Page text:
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CDC temporarily bans importing dogs from most countries at high risk for canine rabies

The US Centers for Disease Control and Prevention (CDC) announced this week that it is temporarily banning, with few exceptions, imports of dogs from countries determined to be high risk for canine rabies, according to a news release from the American Kennel Club.

The agency cited a 52 per cent increase in irregularities with rabies vaccination certificates for canine imports in 2020 compared to 2018 and 2019, and stated the measure is being taken “to ensure the health and safety of dogs imported into the United States and to protect the public’s health against the reintroduction of dog rabies.”

The American Kennel Club said it supports selective and responsible import of adequately vaccinated dogs from overseas, but also recognizes the grave health threat that the import of unhealthy dogs presents to US populations.

Sheila Goffe, Vice President, Government Relations for the AKC, was quoted as saying, “We realize this temporary ban may present some short-term inconveniences to responsible breeders, owners and exhibitors. However, we appreciate and strongly support the CDC’s leadership in taking a firm approach to protect the long-term health of U.S. pet and public health.

Goffe added, “We hope the temporary ban can soon be replaced by a more nuanced approach such as passage of the Healthy Dog Importation Act, which requires improved health reporting for all dogs imported into the U.S. but still allows for importing healthy dogs from a wide variety of countries.“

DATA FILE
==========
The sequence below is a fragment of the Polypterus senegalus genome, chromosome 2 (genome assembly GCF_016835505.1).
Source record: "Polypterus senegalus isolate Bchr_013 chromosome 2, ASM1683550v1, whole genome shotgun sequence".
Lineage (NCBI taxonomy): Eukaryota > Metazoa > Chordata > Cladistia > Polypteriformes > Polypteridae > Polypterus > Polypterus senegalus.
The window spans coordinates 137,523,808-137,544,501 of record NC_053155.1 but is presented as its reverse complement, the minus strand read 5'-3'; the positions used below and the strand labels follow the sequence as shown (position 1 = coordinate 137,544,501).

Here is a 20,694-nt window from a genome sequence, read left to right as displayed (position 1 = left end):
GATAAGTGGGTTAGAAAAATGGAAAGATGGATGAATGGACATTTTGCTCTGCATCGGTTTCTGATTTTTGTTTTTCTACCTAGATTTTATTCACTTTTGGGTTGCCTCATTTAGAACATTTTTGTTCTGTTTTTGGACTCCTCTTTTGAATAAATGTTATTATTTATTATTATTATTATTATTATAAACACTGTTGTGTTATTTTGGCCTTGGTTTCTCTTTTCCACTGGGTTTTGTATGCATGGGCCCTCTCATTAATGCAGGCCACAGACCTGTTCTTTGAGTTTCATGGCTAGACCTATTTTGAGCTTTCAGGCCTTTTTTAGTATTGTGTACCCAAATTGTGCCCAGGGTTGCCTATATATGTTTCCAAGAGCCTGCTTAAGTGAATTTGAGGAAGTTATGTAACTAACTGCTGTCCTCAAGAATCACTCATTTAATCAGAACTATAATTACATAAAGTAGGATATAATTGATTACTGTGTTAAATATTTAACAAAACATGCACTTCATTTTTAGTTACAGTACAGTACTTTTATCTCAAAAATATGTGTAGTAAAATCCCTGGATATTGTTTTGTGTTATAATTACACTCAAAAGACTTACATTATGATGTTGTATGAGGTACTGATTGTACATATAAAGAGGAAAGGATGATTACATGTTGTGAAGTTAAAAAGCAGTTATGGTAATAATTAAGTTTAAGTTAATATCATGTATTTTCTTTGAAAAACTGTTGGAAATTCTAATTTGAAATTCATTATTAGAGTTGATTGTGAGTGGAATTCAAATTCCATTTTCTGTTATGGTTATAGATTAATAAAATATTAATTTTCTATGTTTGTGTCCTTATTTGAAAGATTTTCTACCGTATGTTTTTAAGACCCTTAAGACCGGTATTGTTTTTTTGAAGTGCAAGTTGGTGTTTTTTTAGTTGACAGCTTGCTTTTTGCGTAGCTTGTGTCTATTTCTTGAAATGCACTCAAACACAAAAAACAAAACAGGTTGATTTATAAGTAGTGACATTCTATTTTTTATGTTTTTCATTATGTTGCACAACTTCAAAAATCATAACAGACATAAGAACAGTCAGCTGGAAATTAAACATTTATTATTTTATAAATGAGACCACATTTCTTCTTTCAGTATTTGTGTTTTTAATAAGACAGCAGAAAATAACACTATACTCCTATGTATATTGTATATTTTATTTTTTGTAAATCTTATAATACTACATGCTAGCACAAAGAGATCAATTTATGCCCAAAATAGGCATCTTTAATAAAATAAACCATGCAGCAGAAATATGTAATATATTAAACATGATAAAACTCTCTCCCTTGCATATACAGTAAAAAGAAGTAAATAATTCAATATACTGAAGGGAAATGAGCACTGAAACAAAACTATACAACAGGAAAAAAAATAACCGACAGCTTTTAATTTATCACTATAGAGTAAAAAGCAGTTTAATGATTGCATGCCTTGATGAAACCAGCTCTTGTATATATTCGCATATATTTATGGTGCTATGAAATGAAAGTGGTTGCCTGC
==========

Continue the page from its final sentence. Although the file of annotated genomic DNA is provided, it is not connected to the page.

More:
The AKC news release went on to state that canine rabies were eliminated from U.S. in 2007. However, skyrocketing imports of dogs from overseas, many from high risk countries—in combination with high rates of dogs being imported with invalid health certificates have created a serious new threat to public health.

Despite the rising U.S. demand for pets, estimated at over 8 million dogs per year, state and local laws that discourage domestic dog breeding enacted over the last generation have resulted in an enormous increase growth in U.S. canine imports.

According to the CDC, in 2019, over one million dogs were imported into the U.S. Many of these dogs are inadequately vaccinated or have invalid health certificates. Because many dogs are imported via the retail rescue industry or internet sales, they do not receive the same level of oversight as dogs bred in the U.S., creating the conditions for a public health crisis.

The AKC sadi it “has been concerned for many years about the devastating but preventable threat from diseases and parasites from inadequately vaccinated or health-checked animal imports.”

AKC, along with the American Veterinary Medical Association, National Animal Interest Alliance, andother animal welfare organizations strongly support the Healthy Dog Importation Act, which would require that all imported dogs be free of infection, adequately vaccinated and/or protected against contagious diseases, present a health certificate from a USDA- approved veterinary authority, and have permanent identification such as a microchip.

Under the new ban, the CDC will allow for a limited number of written exceptions, including personally owned dogs that belong to U.S. citizens living overseas and owners of service dogs who can provide adequate proof of rabies vaccination or titer.

Importers wishing to transport dogs that are not their own personal pets are only eligible to apply for a permit to import dogs for science, education, exhibition, or law enforcement.

Exceptions will not be provided for other purposes, such as rescue, resale, or transfer ofownership; or short-term travel to and from high-risk countries with personal pet dogs.

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